"Without faces, we are free." Headless... Headless... Headless. Man, if you know, you know. Readers of Soulless Cult know I'm a sucker for a wholesome gore-filled blood fest film; the more blood, guts and gore, the better. Since I was a kid growing up watching the A Nightmare on Elm Street series, I've always held a special place in my heart for kick-ass special effects and body horror scenes. So when someone suggested I check out the most gory movie they've ever seen, you know I had to jump at the opportunity, and that came in the form of Arthur Cullipher HEADLESS. The 2015 film has its basis inside of another film - Found - but totally works as a standalone gore fest, so you can jump into

31 Weeks to Halloween: The Bride of Frankenstein (1935)

"If you have a weak heart, better leave now because Frankenstein returns! In search of a bride!" As we continue to countdown the weeks until Halloween 2020, it's time for our fifth movie as part of our 31 Weeks to Halloween series, where we're checking out all 30 of the classic Universal Monsters films - in order! This Saturday's film goes all the way back to 1935, and is possibly one of the best done sequels to any horror film ever: The Bride of Frankenstein! The 1931 Frankenstein film is the monster movie that did it for me growing up, and even to this day, I still defend that fact to the death. But what Universal Pictures did with The Bride is just brilliant. The original film terrified a

Benighted - Obscene Repressed

It's been twenty years since Benighted released their debut, self-titled record - and seemingly to celebrate, the band have crafted an album that can only be described as pure insanity, and I mean that in the absolutely best of ways. Obscene Repressed was released earlier this month - and I'm just gonna fucking say it: this is their best, most brutal material in the history of the band. The album is a fucking masterpiece from beginning to end, and even though the band are highly regarded in the brutal death metal scene already, Obscene Repressed is the album that is going to put them into the death metal legend status the band deserves. But don't take my word for it: dedicate forty minutes o

31 Weeks to Halloween: The Invisible Man

You'll hardly believe what your eyes won't see! Another week closer to Halloween, another Universal Monsters movie to take us back to the early days of monster storytelling which set the stage for the movies we love today! This week, we're celebrating a movie that's a little extra special this year - The Invisible Man - which just received a reboot earlier this year which was done really well, and was really well received by audiences! But 87 years ago, theater goers saw a very different story with some absolutely unbelievable special effects that helped drive a plot that, to this day, remains one of the best science fiction horror films in the history of cinema. The original Invisible Man h

The Perished

Viewer and reader discretion is advised as this film contains themes such as abortion and child loss. The great thing about independent movies - and this is especially true for indie horror - is the freedom creators and artists have to tell their story, touch on topics that Hollywood would no doubt deem too controversial, and tell it in a way that comes off as entertainment, but has a deeper, underlying meaning. Sometimes those meanings aren't totally obvious and require some deeper thought, and other times the creators don't try and hide it, and quite literally put it in your face. It personally felt that was the case with the new-to-streaming Irish horror THE PERISHED, a film that could de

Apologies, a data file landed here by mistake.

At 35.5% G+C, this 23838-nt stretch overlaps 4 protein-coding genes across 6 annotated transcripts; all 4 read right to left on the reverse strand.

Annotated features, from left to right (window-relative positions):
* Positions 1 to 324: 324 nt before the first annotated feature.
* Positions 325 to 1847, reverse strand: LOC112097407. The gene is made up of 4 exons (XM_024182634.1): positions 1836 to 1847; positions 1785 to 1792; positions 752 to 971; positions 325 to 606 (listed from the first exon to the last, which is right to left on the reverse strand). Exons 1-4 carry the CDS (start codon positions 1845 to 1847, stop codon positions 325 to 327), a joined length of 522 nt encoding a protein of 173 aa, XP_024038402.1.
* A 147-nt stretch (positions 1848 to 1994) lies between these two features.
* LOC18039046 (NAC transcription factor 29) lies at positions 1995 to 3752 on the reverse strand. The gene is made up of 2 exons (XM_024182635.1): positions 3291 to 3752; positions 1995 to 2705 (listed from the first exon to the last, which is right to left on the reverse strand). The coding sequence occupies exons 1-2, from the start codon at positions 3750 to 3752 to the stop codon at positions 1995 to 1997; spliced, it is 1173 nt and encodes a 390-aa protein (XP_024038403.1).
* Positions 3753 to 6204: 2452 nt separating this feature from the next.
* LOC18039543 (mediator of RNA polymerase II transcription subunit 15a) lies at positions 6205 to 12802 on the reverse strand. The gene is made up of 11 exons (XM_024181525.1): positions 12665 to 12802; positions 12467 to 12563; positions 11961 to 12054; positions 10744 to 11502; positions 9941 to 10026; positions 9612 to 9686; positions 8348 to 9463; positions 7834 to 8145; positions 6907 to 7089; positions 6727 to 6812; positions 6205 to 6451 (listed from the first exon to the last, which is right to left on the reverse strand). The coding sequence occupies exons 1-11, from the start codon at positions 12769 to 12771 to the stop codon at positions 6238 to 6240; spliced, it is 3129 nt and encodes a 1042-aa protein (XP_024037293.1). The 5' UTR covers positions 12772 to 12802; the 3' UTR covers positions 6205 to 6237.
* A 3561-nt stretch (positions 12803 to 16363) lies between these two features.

31 Weeks to Halloween: The Mummy (1932)

"Death - eternal punishment - for anyone who opens this casket." Many years before Brendan Fraser starred in the modern story of The Mummy, there was the classic Karl Freund film which saw the light of day way back in 1932. The Mummy is the third movie in what is considered the classic Universal Monsters film series, and was the second monster movie to feature the infamous Boris Karloff as the Mummy himself: Imhotep! What separates this film from a lot of the other Monster movies is that it truly is a romantic horror, in that its story is pretty much entirely based around the resurrection of Imhotep's lost love, Princess Ankh-es-en-Amon. While the romance factor may not be everyone's cup of

Skeletons in the Closet

There's no doubt that as the 80s and 90s kids get older, many of them - especially horror fans - love to reminisce about all the great things to come out of their/our childhood: video games, music, television, toys, and of course, horror. So it comes as no surprise that so many projects lately play as an ode to the cheesy horror of yesterday; some do it really well, others... not so much. Two years ago, an anthology film entitled SKELETONS IN THE CLOSET - written by Johnny Hlousek and Tony Wash, and directed by B.A. Lewandowski and Tony Wash - was unleashed upon the masses which acts more like a tv show than it does a movie, and honestly it's pretty fucking sweet. In the film, "Skeletons in

31 Weeks to Halloween: Frankenstein (1931)

"Millions have been thrilled... millions are waiting to be thrilled... by the greatest HORROR the screen has ever known!" When I think monster, one name stands out above the rest: FRANKENSTEIN! The second of the Universal Monsters films was also released in 1931 - just nine months after the iconic Dracula film - and features the legendary Boris Karloff as the Monster. The iconic face of horror - the hideous creation of Doctor Frankenstein - features glares, screams, fear, and happiness all in the films short hour and ten minute run time; but at the same time, there's so much to this fantastic and universally loved film. Much like Dracula, the film was based off a novel - Frankenstein; or, Th


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